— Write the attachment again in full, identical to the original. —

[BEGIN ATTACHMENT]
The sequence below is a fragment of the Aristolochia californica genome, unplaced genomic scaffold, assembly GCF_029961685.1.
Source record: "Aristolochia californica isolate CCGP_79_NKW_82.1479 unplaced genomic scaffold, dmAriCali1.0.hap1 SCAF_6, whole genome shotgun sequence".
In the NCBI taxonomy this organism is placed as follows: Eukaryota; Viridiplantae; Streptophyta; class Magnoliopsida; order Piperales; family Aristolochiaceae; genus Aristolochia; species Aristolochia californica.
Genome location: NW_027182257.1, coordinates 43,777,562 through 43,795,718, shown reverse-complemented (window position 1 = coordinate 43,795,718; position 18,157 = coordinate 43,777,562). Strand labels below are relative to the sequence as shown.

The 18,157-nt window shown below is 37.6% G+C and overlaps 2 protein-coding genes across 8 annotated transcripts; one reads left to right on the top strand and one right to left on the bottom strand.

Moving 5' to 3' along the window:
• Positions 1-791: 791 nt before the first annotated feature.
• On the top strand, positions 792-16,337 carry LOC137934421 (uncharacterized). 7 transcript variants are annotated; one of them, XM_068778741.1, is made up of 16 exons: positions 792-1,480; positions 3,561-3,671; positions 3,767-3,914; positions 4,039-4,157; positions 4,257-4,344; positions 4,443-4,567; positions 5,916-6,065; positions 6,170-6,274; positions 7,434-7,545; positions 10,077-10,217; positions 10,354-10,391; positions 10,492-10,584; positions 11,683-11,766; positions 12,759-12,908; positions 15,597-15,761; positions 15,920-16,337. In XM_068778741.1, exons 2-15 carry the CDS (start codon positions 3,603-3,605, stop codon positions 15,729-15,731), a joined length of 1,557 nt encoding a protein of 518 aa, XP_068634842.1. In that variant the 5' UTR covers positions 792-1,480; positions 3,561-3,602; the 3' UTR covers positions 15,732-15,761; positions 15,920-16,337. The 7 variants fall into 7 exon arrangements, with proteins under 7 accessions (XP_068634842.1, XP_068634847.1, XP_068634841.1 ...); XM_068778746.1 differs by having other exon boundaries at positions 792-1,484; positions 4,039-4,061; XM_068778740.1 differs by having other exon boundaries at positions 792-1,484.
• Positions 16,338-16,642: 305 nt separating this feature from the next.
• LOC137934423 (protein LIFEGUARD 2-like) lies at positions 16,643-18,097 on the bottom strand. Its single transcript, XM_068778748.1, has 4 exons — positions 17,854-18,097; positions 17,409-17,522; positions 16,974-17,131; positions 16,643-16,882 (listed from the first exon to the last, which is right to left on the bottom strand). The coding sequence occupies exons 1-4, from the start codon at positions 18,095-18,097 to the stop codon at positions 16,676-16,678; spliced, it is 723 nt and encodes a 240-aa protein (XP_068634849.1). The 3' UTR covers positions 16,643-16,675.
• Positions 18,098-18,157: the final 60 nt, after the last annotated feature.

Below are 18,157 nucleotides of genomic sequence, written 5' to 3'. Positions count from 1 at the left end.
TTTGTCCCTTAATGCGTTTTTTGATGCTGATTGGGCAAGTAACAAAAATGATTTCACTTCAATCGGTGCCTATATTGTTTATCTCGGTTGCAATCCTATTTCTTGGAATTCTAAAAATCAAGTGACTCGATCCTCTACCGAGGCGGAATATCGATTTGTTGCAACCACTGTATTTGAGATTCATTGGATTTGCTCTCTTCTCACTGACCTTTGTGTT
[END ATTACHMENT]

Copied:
The sequence below is a fragment of the Aristolochia californica genome, unplaced genomic scaffold, assembly GCF_029961685.1.
Source record: "Aristolochia californica isolate CCGP_79_NKW_82.1479 unplaced genomic scaffold, dmAriCali1.0.hap1 SCAF_6, whole genome shotgun sequence".
In the NCBI taxonomy this organism is placed as follows: Eukaryota; Viridiplantae; Streptophyta; class Magnoliopsida; order Piperales; family Aristolochiaceae; genus Aristolochia; species Aristolochia californica.
Genome location: NW_027182257.1, coordinates 43,777,562 through 43,795,718, shown reverse-complemented (window position 1 = coordinate 43,795,718; position 18,157 = coordinate 43,777,562). Strand labels below are relative to the sequence as shown.

The 18,157-nt window shown below is 37.6% G+C and overlaps 2 protein-coding genes across 8 annotated transcripts; one reads left to right on the top strand and one right to left on the bottom strand.

Moving 5' to 3' along the window:
• Positions 1-791: 791 nt before the first annotated feature.
• On the top strand, positions 792-16,337 carry LOC137934421 (uncharacterized). 7 transcript variants are annotated; one of them, XM_068778741.1, is made up of 16 exons: positions 792-1,480; positions 3,561-3,671; positions 3,767-3,914; positions 4,039-4,157; positions 4,257-4,344; positions 4,443-4,567; positions 5,916-6,065; positions 6,170-6,274; positions 7,434-7,545; positions 10,077-10,217; positions 10,354-10,391; positions 10,492-10,584; positions 11,683-11,766; positions 12,759-12,908; positions 15,597-15,761; positions 15,920-16,337. In XM_068778741.1, exons 2-15 carry the CDS (start codon positions 3,603-3,605, stop codon positions 15,729-15,731), a joined length of 1,557 nt encoding a protein of 518 aa, XP_068634842.1. In that variant the 5' UTR covers positions 792-1,480; positions 3,561-3,602; the 3' UTR covers positions 15,732-15,761; positions 15,920-16,337. The 7 variants fall into 7 exon arrangements, with proteins under 7 accessions (XP_068634842.1, XP_068634847.1, XP_068634841.1 ...); XM_068778746.1 differs by having other exon boundaries at positions 792-1,484; positions 4,039-4,061; XM_068778740.1 differs by having other exon boundaries at positions 792-1,484.
• Positions 16,338-16,642: 305 nt separating this feature from the next.
• LOC137934423 (protein LIFEGUARD 2-like) lies at positions 16,643-18,097 on the bottom strand. Its single transcript, XM_068778748.1, has 4 exons — positions 17,854-18,097; positions 17,409-17,522; positions 16,974-17,131; positions 16,643-16,882 (listed from the first exon to the last, which is right to left on the bottom strand). The coding sequence occupies exons 1-4, from the start codon at positions 18,095-18,097 to the stop codon at positions 16,676-16,678; spliced, it is 723 nt and encodes a 240-aa protein (XP_068634849.1). The 3' UTR covers positions 16,643-16,675.
• Positions 18,098-18,157: the final 60 nt, after the last annotated feature.

Below are 18,157 nucleotides of genomic sequence, written 5' to 3'. Positions count from 1 at the left end.
TTTGTCCCTTAATGCGTTTTTTGATGCTGATTGGGCAAGTAACAAAAATGATTTCACTTCAATCGGTGCCTATATTGTTTATCTCGGTTGCAATCCTATTTCTTGGAATTCTAAAAATCAAGTGACTCGATCCTCTACCGAGGCGGAATATCGATTTGTTGCAACCACTGTATTTGAGATTCATTGGATTTGCTCTCTTCTCACTGACCTTTGTGTT